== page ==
WASHINGTON -- A long recession and a wavering job market have brought for-profit higher education institutions into the public eye as never before. Big advertising budgets have given them name recognition. Dramatic enrollment growth (fueled by increasing amounts of federal financial aid) and assurances to students that a degree or certificate is the path to a comfortable job in a specific field have brought them scrutiny.
PHILADELPHIA – Just as he was delivering his opening speech to the annual meeting of the American College Health Association here last Wednesday, Jim Turner, the group’s president, got word that he was wanted at the White House that afternoon.
WASHINGTON -- The subject of a House of Representatives hearing Thursday seemed like an unusually obscure, in-the-weeds topic for a Congressional committee to spend its time on: an accrediting agency's standards for assessing a college's policies on academic credit hours.
WASHINGTON -- A Senate panel wavered a bit from its House of Representatives counterpart, producing a 2011 funding bill Tuesday that aims to protect Pell Grants from cuts -- but doesn't fully fund the program -- and boosts funding to the National Institutes of Health.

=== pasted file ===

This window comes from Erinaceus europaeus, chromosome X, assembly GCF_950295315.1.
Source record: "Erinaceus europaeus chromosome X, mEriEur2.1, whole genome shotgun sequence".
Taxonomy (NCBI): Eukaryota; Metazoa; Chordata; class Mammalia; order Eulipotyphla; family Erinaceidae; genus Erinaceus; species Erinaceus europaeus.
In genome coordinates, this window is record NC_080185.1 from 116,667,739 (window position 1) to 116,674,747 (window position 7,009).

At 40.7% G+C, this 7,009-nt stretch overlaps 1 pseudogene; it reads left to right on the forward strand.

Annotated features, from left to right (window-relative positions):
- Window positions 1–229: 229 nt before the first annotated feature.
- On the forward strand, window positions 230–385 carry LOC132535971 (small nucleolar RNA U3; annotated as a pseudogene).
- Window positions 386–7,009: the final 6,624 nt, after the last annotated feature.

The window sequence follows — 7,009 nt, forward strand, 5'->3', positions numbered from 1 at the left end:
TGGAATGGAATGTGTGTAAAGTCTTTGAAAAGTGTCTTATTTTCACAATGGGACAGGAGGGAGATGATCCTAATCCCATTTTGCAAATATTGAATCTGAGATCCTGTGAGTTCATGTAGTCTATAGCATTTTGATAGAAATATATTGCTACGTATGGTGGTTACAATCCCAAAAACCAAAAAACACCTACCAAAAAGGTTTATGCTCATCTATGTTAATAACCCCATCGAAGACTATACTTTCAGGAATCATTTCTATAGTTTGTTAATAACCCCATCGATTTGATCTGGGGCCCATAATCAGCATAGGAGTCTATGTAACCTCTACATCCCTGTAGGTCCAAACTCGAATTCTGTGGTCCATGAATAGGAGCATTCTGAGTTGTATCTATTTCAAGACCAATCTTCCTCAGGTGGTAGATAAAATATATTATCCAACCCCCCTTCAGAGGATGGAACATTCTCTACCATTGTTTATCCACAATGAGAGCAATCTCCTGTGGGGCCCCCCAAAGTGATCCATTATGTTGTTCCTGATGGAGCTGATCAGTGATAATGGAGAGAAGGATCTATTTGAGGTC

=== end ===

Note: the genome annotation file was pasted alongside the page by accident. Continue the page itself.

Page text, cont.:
At a brief drafting session, the Senate Appropriations Subcommittee on Labor, Health and Human Services, Education, and Related Agencies approved a bill that provides $169.6 billion in discretionary funding, including $66.4 billion for the Education Department.
WASHINGTON -- A government report detailing the findings of an undercover investigation of for-profit colleges’ recruiting tactics reveals admissions and financial aid officers engaged in unethical and sometimes illegal practices, all in the interest of persuading students to enroll and obtain federal financial aid.
WASHINGTON -- Senate Democrats made it clear Wednesday that their examination of for-profit higher education has only just begun, and that they plan to pursue legislation aimed at reining what they see as the sector’s dishonest -- if not fraudulent -- practices.
WASHINGTON -- Leaders in for-profit higher education have historically tried to deflect criticism of the institutions by pointing to a few misbehaving "bad actors" who aggressively recruit unqualified students, keep them enrolled for as long as possible while burying them in debt and, if students stick it out long enough, award them worthless degrees.